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Keeping a beat in the dark: narratives of regional identity in Basil Bunting's Briggflatts

Lookup NU author(s): Professor John Tomaney


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This paper is about narratives of regional identity. In it I look at how they are formed and at the complex (and at times contradictory) cultural and political uses to which they are put. I examine the poetry of Basil Bunting, in particular his sonata Briggflatts as an example of a narrative of regional identity. Bunting’s life and poetry are used to cast light on many of the important themes that can be identified in the literature on regionalism including the uses of history in identity formation, issues of landscape and language, and issues of universalism versus particularism in social – political practice. I draw on Bunting’s subtle, complex, and pluralistic sense of his Northumbrian home-world to challenge those advocates of the ‘relational region’ who see places as simply the local articulation of global flows and who present any concern with local culture and identity as atavistic and archaic. I suggest that, by focusing on the enduring importance of dwelling, Bunting’s poetry demonstrates the progressive potential of regional narratives while avoiding recourse to a crude metaphysics of scale. I show how poetry is a means of developing narratives of local and regional identity in ways which transcend the dichotomies with which social scientists in general—and geographers in particular—perennially struggle.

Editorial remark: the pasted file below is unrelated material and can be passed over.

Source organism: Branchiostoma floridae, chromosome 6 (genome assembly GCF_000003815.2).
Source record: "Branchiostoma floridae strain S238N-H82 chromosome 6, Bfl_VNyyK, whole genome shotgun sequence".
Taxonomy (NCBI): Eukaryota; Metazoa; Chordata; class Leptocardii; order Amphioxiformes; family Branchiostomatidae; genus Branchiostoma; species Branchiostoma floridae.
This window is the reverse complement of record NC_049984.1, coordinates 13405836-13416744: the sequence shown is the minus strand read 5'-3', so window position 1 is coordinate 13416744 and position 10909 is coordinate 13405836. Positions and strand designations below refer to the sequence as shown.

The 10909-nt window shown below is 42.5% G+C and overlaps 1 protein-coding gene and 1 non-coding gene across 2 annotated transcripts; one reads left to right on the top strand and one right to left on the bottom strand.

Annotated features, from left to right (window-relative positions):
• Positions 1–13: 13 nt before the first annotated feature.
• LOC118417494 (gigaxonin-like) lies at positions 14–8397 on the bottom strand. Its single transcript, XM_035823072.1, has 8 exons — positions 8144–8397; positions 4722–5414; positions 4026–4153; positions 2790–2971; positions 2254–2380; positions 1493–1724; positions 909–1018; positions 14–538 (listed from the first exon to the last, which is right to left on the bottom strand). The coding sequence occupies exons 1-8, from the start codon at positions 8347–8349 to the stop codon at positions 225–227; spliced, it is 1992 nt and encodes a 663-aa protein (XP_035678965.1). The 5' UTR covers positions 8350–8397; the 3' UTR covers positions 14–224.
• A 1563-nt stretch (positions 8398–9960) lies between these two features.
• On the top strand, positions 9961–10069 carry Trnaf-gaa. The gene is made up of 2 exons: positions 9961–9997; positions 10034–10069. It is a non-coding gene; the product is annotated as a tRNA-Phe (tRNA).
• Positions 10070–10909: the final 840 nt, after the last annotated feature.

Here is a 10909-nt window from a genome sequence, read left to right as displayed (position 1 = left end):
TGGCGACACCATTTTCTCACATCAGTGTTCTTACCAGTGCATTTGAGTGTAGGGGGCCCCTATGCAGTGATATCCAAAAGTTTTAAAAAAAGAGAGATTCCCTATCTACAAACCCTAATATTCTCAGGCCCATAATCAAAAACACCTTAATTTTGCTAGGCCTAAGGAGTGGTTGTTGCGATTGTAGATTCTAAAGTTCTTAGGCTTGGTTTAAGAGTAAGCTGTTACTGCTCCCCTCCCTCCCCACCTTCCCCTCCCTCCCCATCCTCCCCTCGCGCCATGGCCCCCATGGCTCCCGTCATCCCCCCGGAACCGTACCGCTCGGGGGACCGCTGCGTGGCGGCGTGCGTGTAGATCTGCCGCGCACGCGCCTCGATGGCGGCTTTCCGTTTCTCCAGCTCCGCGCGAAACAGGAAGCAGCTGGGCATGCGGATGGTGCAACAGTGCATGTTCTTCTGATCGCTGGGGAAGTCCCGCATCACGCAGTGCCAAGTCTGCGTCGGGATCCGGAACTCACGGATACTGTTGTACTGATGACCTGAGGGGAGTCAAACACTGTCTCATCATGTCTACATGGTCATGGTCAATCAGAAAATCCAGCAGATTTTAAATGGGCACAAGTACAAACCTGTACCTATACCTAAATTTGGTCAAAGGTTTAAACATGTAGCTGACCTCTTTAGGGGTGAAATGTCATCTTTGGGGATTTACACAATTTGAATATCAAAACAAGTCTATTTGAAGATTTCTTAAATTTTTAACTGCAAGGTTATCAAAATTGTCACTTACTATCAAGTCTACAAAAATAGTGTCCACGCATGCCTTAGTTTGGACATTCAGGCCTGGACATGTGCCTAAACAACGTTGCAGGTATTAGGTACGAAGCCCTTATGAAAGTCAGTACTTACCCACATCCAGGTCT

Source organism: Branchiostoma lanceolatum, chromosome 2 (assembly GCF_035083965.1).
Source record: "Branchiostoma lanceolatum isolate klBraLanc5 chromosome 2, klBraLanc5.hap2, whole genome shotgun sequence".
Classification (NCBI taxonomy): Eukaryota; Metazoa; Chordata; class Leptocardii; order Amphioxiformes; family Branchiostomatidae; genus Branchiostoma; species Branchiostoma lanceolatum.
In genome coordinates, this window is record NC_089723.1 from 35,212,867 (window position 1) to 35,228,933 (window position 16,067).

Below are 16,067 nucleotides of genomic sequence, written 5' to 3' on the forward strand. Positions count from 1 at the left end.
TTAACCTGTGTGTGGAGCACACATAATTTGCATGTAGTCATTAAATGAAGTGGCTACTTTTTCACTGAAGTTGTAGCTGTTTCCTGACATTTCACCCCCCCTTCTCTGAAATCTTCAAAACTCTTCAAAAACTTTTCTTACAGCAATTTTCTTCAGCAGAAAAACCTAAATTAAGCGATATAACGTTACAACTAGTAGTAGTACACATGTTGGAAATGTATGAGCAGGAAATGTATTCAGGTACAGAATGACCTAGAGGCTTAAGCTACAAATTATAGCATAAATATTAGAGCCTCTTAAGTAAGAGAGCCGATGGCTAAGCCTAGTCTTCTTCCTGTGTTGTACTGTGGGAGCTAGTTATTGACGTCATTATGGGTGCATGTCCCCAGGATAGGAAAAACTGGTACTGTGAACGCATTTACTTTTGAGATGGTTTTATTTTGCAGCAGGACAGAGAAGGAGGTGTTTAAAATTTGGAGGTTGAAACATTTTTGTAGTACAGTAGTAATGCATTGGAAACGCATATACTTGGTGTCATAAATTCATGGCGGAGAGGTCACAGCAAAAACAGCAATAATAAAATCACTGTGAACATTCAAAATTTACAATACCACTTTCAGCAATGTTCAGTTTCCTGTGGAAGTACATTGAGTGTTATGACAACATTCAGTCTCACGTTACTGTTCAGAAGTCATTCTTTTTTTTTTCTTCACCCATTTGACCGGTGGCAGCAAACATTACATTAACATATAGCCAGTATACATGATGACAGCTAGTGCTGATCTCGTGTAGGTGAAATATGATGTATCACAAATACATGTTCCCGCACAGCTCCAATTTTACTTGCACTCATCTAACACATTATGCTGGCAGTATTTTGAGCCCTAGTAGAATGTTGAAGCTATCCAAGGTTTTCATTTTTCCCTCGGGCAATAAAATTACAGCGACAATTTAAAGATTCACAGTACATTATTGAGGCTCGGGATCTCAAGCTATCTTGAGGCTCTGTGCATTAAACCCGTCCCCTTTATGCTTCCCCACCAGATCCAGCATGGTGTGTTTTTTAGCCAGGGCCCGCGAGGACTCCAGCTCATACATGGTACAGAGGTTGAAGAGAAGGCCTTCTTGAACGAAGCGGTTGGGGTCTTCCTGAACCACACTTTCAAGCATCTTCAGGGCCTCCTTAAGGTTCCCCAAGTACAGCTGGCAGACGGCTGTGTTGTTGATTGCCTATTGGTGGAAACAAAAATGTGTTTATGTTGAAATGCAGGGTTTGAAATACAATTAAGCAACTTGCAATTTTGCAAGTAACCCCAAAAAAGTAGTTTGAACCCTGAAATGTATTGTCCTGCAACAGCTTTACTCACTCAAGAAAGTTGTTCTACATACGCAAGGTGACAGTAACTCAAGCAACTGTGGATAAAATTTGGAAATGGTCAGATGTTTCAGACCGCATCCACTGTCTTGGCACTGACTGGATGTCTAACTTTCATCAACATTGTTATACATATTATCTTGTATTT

Publication metadata

Author(s): Tomaney J

Publication type: Article

Publication status: Published

Journal: Environment and Planning D: Society and Space

Year: 2007

Volume: 25

Issue: 2

Pages: 355-375

Print publication date: 01/03/2007

ISSN (print): 0263-7758

ISSN (electronic): 1472-3433


DOI: 10.1068/d411t


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